Alan Robert Horvath (1952-2010)

Alan Robert Horvath by Kathy Horvath



After returning to Cleveland from college, Alan was hired in 1974 by H.K. Ferguson, an engineering company, and began working as an instrumentation designer on processing jobs for clients like Budweiser and DuPont.   It was here that he met Dave Pishnery, a draftsman and poet and Rich Pike, an engineer.  This was his day job, but poetry and music filled his spare time.  Ferguson sent him several times to the Williamsburg Virginia Budweiser facility on assignment. 

The company asked Alan to relocate to their San Francisco office on a temporary assignment in May of 1981.  This led to a permanent position which lasted until 1984. (Photo Alan, Pishnery, Pike, Werner)

Alan was hired in February, 1986 by Pacific Gas Transmission (PGT), a natural gas company (subsidiary of the California utility company Pacific Gas & Electric) whose pipeline transported natural gas from the Canadian border to California.  For 10 years starting in 1989, Alan worked on construction field assignments as an electrical inspector at the pipeline’s compressor stations in remote areas in Oregon, Washington and Idaho.  As he drove to and from the Pacific Northwest and our home in the Bay Area before and after each assignment, he enjoyed the Columbia River Gorge, Smith Rock, the lava cast forest in Bend, and the John Day Fossil Beds, to name a few.  It was on one of these field assignments that he met Frank Francek, a mechanical inspector also with PGT, and they developed a lasting friendship.  On his assignments, he stayed in towns such as Bend Oregon, Spokane and Walla Walla Washington.  He also stayed in very small towns at mom & pop motels, where he paid a little extra for the use of a TV remote.  He and I would exchange many “thinking of you” cards and I would travel to see Alan every third Friday to spend the weekend together.  During this time period, Alan wrote poems, but didn’t have time or energy to publish.  His field assignments lasted anywhere from 3 to 9 months a year and, with 10-14 hour days - 6 days a week when needed, it was a strenuous job.

When his company moved from San Francisco to Portland in 1995, Alan and I settled in Vancouver, Washington.  The company phased out its construction department, and Alan worked as an analyst in the planning department.  They owned a new building on the waterfront and, after a few years, leased some space to Enron with an option of leasing additional space.  Later, Enron kicked them out of their building so PGT took office space in a different part of town.  Alan carpooled with 3 other employees who eventually were offered early retirement packages.   So Alan drove to work listening to music tapes.  During this time, he served as head of the safety committee and headed up the United Way campaign.  When his health started to decline, he started taking the bus.  Alan published his poems about working in an office and taking the bus in his books Office Coffee in 2004 and Bus Pass, his collection of poems, published in Measured Steps in 2003.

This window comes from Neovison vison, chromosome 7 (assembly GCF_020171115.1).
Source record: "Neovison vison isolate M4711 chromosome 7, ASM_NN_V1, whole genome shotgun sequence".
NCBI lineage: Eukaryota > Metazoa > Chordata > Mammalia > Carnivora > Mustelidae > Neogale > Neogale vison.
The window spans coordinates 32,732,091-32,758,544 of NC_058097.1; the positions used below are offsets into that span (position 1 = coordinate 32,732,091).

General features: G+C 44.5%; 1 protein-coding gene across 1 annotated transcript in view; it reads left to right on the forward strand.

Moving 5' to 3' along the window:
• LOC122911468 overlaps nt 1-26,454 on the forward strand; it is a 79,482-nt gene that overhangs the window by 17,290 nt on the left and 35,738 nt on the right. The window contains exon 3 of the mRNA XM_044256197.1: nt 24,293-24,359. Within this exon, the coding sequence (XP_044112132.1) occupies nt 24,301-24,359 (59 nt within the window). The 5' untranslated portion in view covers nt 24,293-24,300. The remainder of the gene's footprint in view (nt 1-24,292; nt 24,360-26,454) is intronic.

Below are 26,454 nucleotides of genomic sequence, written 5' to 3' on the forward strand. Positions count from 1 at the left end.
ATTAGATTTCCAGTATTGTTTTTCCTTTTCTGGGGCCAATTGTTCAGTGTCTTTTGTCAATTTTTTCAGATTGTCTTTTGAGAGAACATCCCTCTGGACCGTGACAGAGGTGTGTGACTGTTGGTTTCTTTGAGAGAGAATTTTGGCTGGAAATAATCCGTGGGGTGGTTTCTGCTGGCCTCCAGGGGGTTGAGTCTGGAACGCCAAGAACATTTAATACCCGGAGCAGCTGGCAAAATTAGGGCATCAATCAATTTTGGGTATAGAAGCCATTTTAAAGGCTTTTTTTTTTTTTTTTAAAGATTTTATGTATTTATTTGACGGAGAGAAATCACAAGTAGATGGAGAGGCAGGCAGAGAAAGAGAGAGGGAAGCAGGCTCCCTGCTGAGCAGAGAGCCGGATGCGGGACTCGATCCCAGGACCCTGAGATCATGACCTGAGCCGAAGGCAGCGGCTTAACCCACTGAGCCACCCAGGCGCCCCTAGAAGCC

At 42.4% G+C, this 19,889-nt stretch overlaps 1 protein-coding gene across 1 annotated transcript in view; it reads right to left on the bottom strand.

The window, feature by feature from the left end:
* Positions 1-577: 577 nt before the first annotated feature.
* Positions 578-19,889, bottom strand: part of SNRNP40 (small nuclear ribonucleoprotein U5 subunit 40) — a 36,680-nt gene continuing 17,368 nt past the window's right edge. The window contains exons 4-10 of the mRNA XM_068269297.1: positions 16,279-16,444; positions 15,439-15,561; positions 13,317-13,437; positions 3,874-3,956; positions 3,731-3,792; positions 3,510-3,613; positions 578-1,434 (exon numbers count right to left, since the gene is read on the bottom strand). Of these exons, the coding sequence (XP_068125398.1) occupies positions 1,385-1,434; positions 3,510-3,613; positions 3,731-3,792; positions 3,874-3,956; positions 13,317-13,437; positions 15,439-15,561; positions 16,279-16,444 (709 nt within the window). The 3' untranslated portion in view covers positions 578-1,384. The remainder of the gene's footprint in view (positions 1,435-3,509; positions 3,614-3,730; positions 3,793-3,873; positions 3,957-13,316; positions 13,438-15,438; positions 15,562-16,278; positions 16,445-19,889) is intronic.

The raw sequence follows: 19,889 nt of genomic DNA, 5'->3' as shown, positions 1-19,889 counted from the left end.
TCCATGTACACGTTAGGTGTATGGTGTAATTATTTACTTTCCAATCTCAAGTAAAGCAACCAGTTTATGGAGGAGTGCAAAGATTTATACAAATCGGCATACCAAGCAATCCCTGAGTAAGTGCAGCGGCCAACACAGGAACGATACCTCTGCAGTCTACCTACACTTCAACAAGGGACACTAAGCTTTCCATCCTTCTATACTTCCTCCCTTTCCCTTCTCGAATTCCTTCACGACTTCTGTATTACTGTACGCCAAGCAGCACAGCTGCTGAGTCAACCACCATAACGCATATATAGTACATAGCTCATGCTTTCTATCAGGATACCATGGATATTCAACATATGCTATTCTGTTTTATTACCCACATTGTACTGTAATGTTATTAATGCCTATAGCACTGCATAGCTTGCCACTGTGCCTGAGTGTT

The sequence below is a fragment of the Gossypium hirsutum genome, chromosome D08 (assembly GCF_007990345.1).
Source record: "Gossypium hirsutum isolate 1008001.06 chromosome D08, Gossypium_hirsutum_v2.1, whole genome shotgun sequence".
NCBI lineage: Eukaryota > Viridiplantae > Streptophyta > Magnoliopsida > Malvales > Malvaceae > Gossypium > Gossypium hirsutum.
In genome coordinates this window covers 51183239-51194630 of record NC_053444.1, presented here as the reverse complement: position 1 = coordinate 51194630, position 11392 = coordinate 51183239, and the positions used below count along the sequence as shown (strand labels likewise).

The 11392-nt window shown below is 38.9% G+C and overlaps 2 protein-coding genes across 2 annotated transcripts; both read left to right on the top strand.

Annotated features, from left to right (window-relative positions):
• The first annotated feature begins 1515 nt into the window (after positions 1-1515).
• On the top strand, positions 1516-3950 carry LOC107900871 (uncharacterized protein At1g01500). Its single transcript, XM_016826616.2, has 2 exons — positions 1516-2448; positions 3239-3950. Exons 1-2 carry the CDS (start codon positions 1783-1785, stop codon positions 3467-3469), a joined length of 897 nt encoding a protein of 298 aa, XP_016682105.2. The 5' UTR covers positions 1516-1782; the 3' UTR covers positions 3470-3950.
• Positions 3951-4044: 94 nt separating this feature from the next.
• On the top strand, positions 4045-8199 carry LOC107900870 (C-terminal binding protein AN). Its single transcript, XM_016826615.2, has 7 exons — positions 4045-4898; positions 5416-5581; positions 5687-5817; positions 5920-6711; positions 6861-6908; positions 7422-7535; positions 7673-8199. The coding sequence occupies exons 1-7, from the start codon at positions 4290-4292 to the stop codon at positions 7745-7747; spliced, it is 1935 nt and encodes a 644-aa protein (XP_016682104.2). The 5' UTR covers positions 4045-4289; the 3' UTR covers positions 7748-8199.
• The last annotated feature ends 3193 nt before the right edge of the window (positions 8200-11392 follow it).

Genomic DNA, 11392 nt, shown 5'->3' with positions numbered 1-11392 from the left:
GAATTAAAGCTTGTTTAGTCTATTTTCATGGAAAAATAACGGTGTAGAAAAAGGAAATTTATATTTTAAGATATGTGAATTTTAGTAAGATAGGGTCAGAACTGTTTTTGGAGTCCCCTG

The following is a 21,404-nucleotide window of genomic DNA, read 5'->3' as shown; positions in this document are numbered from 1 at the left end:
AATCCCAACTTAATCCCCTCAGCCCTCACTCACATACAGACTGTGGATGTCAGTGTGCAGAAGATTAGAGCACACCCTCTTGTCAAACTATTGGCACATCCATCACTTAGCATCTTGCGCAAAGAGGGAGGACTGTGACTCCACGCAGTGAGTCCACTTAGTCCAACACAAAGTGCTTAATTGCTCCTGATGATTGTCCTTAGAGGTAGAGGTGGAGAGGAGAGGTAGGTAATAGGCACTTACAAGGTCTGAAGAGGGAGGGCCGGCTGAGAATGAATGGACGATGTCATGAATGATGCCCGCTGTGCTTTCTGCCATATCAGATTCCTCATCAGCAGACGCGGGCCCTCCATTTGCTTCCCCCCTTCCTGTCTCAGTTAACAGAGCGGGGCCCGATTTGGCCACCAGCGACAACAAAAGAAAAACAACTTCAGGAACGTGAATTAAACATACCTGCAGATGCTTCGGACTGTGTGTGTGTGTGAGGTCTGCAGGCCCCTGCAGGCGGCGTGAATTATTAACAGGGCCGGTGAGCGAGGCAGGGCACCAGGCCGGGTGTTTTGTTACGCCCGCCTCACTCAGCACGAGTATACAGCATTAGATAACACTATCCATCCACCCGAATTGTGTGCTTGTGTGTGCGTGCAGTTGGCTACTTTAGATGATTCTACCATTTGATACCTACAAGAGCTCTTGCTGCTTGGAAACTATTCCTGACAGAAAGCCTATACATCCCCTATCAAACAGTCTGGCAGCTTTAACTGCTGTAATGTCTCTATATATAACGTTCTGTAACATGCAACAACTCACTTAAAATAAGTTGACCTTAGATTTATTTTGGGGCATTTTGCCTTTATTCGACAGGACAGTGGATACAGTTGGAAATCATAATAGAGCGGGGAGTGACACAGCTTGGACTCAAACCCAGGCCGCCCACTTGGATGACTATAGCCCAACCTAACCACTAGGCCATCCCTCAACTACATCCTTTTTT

In 1967, Alan’s 9th grade English teacher passed out the poem “one death in the life of julie,” written by 1960s Cleveland poet d.a. levy.  Alan wrote that this was when he became interested in poetry.  The teacher collected the poems at the end of class since the poem, at the time, was considered pornographic.  In 1968, Alan read d.a. levy’s suicide notice in Cleveland’s newspaper, The Plain Dealer.  In 1970, Alan started looking for levy’s poetry at libraries.  In 1975, he began corresponding with rj Sigmund (a friend of levy’s) and offered to help him with his productions. Alan also delivered free produce from rj’s garden to others in the area.  In return, rj gave Alan the mimeograph which he and Tom Kryss (another levy friend) used to print ukanhavyrf**kincitibak, the first collection of levy’s work and testimonials - and one of rj’s Siamese kittens.